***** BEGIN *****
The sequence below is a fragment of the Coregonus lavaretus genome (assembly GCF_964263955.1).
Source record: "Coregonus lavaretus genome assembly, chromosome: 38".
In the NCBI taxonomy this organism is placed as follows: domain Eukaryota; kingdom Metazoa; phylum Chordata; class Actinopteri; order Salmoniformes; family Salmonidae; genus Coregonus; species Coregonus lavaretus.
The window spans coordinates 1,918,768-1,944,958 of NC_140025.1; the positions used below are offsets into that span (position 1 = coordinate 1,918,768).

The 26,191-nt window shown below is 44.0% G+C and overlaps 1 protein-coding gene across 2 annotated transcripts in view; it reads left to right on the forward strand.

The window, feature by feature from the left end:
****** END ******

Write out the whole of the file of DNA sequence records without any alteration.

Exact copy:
The sequence below is a fragment of the Coregonus lavaretus genome (assembly GCF_964263955.1).
Source record: "Coregonus lavaretus genome assembly, chromosome: 38".
In the NCBI taxonomy this organism is placed as follows: domain Eukaryota; kingdom Metazoa; phylum Chordata; class Actinopteri; order Salmoniformes; family Salmonidae; genus Coregonus; species Coregonus lavaretus.
The window spans coordinates 1,918,768-1,944,958 of NC_140025.1; the positions used below are offsets into that span (position 1 = coordinate 1,918,768).

The 26,191-nt window shown below is 44.0% G+C and overlaps 1 protein-coding gene across 2 annotated transcripts in view; it reads left to right on the forward strand.

The window, feature by feature from the left end: